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The Woes of Weyland [Series of Articles]


#1

Hi, fellow sympathizers (haters also welcome)!

Finally shifting this series into existence. Has been a hilariously long time coming. Was tempted to actually just include a link within the ‘How do we make Weyland good?’ thread, but I thought that it might merit its own. It’s evolved from an article into a full-blown series at this point, after all.

Anyhow, this is just the introductory post - I will be putting up Part I tomorrow, and the remaining four parts once a week, over the course of the month. There probably won’t be overly much in the introduction that surprises anyone here, but it serves as an important starting point for the series, and outlines the general approach I will be taking in the upcoming articles.

Also, it’s about Weyland problems, if you didn’t gather from the name of the article and thread title.

Enjoy.


Will be adding the separate parts of the series to this post, as they come out:

Part I: Abhorrent Advanceables

Part II: Rush Revisited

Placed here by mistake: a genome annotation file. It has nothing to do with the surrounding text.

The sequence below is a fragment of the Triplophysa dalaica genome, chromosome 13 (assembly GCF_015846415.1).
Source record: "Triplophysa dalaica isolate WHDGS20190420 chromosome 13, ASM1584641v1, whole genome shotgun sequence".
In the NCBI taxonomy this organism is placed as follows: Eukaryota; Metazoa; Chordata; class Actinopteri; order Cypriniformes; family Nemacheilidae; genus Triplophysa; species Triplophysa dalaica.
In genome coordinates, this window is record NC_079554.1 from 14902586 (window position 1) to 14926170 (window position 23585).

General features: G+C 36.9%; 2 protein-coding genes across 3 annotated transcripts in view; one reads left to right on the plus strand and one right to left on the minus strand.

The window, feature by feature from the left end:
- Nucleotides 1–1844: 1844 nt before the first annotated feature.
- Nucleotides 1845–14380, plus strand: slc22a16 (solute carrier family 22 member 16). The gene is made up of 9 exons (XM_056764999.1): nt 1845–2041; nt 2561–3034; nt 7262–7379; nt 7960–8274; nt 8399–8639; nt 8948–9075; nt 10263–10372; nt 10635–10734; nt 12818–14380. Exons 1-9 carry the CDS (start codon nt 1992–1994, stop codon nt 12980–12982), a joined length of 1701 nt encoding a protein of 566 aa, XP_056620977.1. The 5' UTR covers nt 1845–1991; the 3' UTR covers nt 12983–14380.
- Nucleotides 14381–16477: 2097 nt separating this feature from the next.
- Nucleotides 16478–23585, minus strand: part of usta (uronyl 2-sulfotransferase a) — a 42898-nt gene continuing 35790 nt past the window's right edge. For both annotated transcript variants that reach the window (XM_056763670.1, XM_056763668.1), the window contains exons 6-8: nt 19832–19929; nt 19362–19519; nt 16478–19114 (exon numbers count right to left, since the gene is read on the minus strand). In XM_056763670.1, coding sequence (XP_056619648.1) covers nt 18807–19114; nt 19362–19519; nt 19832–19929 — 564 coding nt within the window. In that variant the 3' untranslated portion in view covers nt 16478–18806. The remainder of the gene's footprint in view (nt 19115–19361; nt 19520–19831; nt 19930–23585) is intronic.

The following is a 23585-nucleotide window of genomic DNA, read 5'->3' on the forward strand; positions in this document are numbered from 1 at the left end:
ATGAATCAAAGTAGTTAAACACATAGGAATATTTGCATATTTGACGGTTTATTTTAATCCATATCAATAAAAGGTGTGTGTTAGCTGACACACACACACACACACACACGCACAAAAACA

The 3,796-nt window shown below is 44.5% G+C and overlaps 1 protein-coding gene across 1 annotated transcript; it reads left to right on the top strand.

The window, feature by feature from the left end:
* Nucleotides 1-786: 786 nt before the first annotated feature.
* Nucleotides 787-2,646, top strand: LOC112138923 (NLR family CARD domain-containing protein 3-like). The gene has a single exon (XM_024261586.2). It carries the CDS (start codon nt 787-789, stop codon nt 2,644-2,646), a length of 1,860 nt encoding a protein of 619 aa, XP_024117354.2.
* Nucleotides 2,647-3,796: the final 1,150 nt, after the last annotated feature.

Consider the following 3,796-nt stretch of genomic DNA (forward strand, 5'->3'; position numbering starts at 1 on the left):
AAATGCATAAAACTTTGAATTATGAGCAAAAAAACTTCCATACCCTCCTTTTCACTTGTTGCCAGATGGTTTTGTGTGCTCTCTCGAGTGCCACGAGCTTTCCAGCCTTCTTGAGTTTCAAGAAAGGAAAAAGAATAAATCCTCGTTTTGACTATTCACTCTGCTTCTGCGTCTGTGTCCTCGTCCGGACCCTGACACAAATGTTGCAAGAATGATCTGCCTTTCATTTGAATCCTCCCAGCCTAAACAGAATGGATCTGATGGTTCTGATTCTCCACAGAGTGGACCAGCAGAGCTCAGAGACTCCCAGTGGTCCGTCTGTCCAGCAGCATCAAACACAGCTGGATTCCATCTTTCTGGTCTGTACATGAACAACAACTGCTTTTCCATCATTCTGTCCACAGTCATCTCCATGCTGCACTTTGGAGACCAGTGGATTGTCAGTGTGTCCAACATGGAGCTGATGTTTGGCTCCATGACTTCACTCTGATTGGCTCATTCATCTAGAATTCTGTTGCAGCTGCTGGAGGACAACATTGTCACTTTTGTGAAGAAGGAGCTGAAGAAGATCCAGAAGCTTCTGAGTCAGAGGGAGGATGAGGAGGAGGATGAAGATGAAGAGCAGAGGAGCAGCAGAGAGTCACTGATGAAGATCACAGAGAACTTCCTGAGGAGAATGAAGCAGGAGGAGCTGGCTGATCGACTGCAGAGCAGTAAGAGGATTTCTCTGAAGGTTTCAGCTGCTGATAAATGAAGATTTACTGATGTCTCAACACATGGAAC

Part III: Subpar Scoring

Part IV: Flatline Frustration

Part V: Capital Competition


How do we make Weyland good?
#2

Looking forward to the rest of the articles!


#3

Same - will keep an eye out for these. Great to see another cool Netrunner blog.


#4

Part I is here! This one’s a review of the trainwreck that is Weyland’s advanceable ice. Considering how sad many of these poor ice are, this article’s probably the longest of the bunch.


#5

Good article

I often binge bad publicity because their episodes are so long, that I need a rainy weekend day to watch (aside, I actually enjoy the length of the videos.)

Anyway, I hadn’t seen the Damon interview yet. I feel that Damon missed a sentence in the banter, going off his context clues. Italic points are reading between the lines:

  1. The trio of ICE were RIDICULOUS in testing
  2. So Lukas said to make them not advanceable when rezzeed
  3. That’s all that was done to them
    4) But that was not enough so we did something else [I suspect they also increased in strength in addition to subs]
  4. But they were still really strong. Getting advancements on this ICE was a biiig problem (because they were still strong)
  5. So in the end, more changes were made and here we are today.

#6

It’s actually crazy the shit that needs to be done to those AOWR Ice to make them into something that even might see play.


#7